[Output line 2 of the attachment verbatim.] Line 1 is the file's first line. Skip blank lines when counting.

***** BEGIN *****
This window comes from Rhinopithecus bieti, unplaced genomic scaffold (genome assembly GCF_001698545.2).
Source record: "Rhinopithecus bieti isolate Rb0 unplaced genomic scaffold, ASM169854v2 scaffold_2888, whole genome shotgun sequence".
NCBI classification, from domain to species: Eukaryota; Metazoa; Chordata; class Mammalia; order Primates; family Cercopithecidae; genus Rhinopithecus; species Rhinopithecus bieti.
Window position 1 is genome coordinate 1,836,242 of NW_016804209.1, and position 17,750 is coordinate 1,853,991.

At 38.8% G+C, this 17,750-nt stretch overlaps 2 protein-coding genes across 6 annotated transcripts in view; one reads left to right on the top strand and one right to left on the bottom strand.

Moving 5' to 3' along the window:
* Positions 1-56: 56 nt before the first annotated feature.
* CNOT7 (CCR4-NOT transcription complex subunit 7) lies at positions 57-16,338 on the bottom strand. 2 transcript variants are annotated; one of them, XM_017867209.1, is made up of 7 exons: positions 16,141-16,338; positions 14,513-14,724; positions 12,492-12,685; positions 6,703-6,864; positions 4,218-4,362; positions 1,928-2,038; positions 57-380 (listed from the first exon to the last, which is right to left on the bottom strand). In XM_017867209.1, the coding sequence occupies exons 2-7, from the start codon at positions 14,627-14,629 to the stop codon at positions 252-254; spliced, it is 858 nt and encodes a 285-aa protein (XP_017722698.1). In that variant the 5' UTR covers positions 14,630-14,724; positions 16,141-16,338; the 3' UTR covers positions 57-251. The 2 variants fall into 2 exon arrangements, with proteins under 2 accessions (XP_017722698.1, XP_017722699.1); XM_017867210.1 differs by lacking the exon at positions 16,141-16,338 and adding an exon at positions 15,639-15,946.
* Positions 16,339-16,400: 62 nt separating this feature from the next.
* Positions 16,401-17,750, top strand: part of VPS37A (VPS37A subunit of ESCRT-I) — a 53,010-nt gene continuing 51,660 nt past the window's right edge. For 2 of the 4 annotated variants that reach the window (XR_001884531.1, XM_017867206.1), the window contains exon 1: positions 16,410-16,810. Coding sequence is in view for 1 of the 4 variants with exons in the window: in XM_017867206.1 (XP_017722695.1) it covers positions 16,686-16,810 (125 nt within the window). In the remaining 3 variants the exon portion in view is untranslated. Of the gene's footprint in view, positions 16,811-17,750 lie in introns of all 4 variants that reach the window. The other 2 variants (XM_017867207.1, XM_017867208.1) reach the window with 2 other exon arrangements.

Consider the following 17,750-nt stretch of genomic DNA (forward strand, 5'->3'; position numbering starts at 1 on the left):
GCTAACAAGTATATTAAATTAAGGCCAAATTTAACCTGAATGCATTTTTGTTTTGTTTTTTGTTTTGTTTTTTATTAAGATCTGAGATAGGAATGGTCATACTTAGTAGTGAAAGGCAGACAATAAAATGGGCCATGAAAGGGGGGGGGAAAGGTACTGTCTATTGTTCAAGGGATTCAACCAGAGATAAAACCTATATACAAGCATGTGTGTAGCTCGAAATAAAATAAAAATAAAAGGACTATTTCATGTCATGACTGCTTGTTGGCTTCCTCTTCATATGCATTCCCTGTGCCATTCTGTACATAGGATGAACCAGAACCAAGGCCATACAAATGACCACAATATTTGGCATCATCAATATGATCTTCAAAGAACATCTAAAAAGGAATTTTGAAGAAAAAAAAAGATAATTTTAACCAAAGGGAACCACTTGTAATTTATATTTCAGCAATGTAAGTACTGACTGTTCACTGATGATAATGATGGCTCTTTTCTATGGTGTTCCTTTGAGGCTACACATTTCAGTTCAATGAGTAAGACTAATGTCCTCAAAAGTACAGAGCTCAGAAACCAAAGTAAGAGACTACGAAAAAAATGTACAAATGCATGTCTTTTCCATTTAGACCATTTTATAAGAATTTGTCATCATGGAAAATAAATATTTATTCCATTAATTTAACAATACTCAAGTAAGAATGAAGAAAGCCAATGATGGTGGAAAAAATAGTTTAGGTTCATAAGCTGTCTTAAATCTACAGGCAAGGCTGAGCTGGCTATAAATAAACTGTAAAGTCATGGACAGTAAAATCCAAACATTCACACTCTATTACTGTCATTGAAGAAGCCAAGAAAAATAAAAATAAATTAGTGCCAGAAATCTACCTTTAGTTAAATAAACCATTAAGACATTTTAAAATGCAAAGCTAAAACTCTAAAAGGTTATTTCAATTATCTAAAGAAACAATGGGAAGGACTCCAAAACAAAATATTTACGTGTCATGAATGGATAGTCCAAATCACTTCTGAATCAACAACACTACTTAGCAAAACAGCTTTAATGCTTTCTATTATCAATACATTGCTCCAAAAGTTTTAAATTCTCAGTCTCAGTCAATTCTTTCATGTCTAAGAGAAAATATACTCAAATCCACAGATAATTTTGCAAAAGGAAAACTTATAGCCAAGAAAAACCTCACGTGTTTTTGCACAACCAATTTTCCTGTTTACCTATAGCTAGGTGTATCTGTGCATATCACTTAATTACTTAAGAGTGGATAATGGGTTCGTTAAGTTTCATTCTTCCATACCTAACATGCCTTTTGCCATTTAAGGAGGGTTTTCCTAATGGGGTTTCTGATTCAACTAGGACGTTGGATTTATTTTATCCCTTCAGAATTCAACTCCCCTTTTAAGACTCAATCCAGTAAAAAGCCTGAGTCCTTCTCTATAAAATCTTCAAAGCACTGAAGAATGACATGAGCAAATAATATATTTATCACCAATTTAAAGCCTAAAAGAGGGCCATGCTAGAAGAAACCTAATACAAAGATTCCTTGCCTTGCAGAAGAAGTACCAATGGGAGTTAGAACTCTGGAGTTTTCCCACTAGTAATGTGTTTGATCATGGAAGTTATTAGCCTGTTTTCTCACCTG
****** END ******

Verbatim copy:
Source record: "Rhinopithecus bieti isolate Rb0 unplaced genomic scaffold, ASM169854v2 scaffold_2888, whole genome shotgun sequence".